Repeating career years next challenge for some NFL players
Published 2:44 pm Monday, August 17, 2020
NASHVILLE, Tenn. (AP) — The Tennessee Titans are confident enough Ryan Tannehill can repeat the best season of his career, or close enough, that they gave him a four-year, $118 million contract.
The rest of the NFL needs to see Tannehill do it again to believe he really is the quarterback who led the league in passer rating.
Tannehill has heard he has his doubters.
“My process doesn’t change,” Tannehill said. “How I go about getting ready for a season, getting ready for a football game, how I work in practice and prepare, that process doesn’t change. So, I’m doing everything I can to play the best football I can and whatever happens after that happens.”
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Tannehill has plenty of company among NFL players trying to prove a career season wasn’t a one-hit wonder but a preview of coming attractions.
He posted a 117.5 passer rating, averaged 9.6 yards per pass and ranked third in the NFL by completing 70.3% of his passes. The Titans went 9-4 and reached their first AFC championship game in 17 years after Tannehill took over as the starter. He also was voted the AP NFL Comeback Player of the Year.
His play in Miami actually indicates Tannehill might be able to follow up his amazing season. Tannehill had a passer rating of 92.7 or higher in three seasons with the Dolphins, and he had three seasons completing at least 64.2% of his passes. When Miami traded him to Tennessee in March, Tannehill joined a franchise that had gone 9-7 the previous three seasons.
He only got more comfortable with the Titans’ offense as the season progressed. He had a 124.6 passer rating in December, when he threw 12 touchdowns and only two interceptions — best in the AFC.
Being with the Titans gives Tannehill a chance to replicate his success. Derrick Henry is back after leading the NFL in rushing behind an offensive line that returns four of five starters, and the right tackle is the only offensive starter who must be replaced.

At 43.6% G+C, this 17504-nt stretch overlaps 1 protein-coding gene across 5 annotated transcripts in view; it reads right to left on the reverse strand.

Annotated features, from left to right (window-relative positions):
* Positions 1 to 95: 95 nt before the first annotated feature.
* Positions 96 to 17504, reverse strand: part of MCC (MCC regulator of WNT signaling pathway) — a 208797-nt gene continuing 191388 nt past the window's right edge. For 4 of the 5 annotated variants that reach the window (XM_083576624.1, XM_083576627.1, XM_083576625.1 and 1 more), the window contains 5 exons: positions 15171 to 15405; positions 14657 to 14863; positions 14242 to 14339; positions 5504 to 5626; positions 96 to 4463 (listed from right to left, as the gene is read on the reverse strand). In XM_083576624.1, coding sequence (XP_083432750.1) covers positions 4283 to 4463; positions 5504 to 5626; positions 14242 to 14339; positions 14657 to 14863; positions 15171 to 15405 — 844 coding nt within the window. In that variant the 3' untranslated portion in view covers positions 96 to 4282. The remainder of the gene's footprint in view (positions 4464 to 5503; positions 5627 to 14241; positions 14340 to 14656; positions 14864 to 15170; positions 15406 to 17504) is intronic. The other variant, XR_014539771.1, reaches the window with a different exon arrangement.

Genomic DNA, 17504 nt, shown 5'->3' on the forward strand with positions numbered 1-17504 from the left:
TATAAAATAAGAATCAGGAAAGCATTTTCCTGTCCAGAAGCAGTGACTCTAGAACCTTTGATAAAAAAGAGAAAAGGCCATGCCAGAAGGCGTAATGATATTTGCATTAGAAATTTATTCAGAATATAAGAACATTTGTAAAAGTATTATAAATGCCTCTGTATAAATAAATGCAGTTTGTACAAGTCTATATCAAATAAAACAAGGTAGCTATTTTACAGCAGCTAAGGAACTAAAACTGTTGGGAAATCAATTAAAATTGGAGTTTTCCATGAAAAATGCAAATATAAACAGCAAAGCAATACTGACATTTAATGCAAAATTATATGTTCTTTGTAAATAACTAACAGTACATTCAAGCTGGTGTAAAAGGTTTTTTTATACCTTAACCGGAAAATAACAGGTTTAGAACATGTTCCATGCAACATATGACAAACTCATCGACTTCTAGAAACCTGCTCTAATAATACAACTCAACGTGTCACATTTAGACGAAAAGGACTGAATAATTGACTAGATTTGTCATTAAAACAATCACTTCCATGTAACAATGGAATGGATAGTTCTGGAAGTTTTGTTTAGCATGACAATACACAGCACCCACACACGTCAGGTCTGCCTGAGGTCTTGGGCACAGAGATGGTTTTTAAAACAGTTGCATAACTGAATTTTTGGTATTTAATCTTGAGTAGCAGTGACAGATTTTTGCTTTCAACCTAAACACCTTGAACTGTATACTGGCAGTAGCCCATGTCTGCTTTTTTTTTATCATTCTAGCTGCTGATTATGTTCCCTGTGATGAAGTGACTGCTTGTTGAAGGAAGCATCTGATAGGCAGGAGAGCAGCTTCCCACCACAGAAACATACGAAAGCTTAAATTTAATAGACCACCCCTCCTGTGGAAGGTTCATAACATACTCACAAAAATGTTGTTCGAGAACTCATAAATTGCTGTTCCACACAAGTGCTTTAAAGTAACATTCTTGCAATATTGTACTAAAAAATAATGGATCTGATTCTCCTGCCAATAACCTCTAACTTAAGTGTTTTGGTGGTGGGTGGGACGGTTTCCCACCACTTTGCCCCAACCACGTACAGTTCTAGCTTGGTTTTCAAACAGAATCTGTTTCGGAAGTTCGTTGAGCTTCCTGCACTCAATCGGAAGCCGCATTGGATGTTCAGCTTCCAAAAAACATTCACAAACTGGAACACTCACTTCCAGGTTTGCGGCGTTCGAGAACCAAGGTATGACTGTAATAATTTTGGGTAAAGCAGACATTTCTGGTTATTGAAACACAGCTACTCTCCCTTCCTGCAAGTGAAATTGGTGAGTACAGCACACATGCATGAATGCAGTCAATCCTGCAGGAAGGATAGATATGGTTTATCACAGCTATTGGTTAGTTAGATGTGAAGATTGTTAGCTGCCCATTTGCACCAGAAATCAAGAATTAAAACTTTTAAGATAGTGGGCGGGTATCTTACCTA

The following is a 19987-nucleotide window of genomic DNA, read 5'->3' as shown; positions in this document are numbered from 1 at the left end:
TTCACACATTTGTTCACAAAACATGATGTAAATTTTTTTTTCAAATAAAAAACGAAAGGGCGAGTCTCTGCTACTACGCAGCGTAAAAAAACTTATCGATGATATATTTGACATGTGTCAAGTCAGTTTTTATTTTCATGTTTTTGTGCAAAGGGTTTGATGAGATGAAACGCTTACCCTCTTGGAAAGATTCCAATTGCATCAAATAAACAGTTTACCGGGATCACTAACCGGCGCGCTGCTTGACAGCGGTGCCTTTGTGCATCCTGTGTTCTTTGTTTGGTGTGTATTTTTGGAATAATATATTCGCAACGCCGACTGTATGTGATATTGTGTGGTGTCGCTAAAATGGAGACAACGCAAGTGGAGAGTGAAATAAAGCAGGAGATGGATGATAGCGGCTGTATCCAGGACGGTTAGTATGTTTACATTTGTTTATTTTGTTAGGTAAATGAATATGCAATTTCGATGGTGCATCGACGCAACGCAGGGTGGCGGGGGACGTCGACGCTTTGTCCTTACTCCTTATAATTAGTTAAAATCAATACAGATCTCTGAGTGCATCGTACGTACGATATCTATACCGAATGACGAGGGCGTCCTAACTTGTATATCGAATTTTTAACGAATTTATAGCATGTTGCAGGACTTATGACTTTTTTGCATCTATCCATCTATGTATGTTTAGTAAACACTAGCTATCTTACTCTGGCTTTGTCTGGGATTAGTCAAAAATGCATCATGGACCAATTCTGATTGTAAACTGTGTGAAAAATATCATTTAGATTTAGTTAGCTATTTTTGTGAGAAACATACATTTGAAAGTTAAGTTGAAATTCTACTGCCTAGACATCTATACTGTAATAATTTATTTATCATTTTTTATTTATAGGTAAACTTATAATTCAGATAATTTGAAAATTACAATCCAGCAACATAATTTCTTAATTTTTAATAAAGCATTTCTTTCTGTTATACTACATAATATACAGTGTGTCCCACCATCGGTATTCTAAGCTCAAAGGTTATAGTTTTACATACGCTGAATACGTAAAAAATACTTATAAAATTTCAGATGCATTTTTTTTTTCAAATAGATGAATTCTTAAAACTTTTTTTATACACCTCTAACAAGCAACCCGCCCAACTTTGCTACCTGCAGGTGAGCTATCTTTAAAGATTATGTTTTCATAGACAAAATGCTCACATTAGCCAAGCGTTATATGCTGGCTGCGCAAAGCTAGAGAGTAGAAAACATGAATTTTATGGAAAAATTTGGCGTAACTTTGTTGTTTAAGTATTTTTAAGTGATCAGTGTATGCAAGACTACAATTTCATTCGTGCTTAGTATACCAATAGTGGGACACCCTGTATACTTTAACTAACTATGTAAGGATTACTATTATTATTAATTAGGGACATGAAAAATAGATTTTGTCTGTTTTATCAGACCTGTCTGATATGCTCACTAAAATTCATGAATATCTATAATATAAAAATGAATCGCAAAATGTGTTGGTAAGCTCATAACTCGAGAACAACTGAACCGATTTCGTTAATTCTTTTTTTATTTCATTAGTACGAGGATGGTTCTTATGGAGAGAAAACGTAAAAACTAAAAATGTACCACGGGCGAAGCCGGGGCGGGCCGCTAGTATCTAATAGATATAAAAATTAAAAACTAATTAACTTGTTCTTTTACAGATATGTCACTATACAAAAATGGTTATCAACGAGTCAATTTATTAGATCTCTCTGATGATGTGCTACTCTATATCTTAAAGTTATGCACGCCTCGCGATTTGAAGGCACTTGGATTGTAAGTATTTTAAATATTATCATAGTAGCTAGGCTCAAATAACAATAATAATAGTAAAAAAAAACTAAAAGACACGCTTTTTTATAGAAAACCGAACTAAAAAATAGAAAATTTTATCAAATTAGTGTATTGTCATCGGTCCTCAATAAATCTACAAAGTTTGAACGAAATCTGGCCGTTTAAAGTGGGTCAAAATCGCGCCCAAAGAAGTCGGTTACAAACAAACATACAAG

And Henry is another player who faces the challenge of proving he didn’t have just one great year with his 1,540 yards rushing.
The first-time Pro Bowl back carried 303 times, followed by another 83 carries in the playoffs for the kind of load that can take a toll. Henry spent his offseason training to become stronger and better, and he even found a steep hill in Dallas to test himself.
Henry has simple goals for his follow-up.
“Continue to try to elevate my game each time I step on the field …,” Henry said. “That will always be my focus.”
Perhaps an odd choice given that he lost his job with the Buccaneers. But the quarterback led the NFL with 5,109 yards passing last season for Tampa Bay. Now he’s in New Orleans backing up Drew Brees, and the only way he can lead the league again in 2020 would be if Brees gets hurt and misses most of the season. On the plus side, that also should keep Winston from leading the league again in interceptions after having 30 last season.
Brees’ backup in 2019, Teddy Bridgewater, won all five of his starts, so the personnel is on hand should Winston need to step in.
The running back who turned in an NFC championship game performance for the ages capitalized on his play with a new contract. Now Mostert, who ran for only 303 yards in his first four seasons combined with five different teams — he mostly was a special teamer — must show he’s the guy who ran for 220 yards and four TDs in the 49ers’ win over Green Bay.
Mostert averaged 6.34 yards per carry in the playoffs, an increase from the 5.64 yards he averaged over 16 games during the regular season. But he’s had only one 100-yard rushing game in his career to go with his NFC championship production.
The Tampa Bay linebacker has to prove he’s not a one-year phenom after leading the NFL with 19 1/2 sacks. Barrett never had more than 5 1/2 sacks in a single season before, making the way he took down quarterbacks so surprising in 2019.
Barrett might benefit from simply being a full-time starter after making only 15 starts combined in his previous five seasons in Denver. The Bucs sure didn’t want to risk losing Barrett, using the franchise tag to keep him around.
The safety made an impressive debut with Pittsburgh with a career-high five interceptions after Miami traded him away after Week 2 last season. The
Dolphins used the No. 11 draft pick overall on Fitzpatrick out of Alabama, and he had two picks as a rookie.
The safety went without an interception through his first three seasons with Minnesota, but Harris did pick off three passes in 2018 before he had a career season with six interceptions in 2019. It helped that he started 14 games, the most of any season in his career. The Vikings bet merely a franchise tag that Harris can do that again.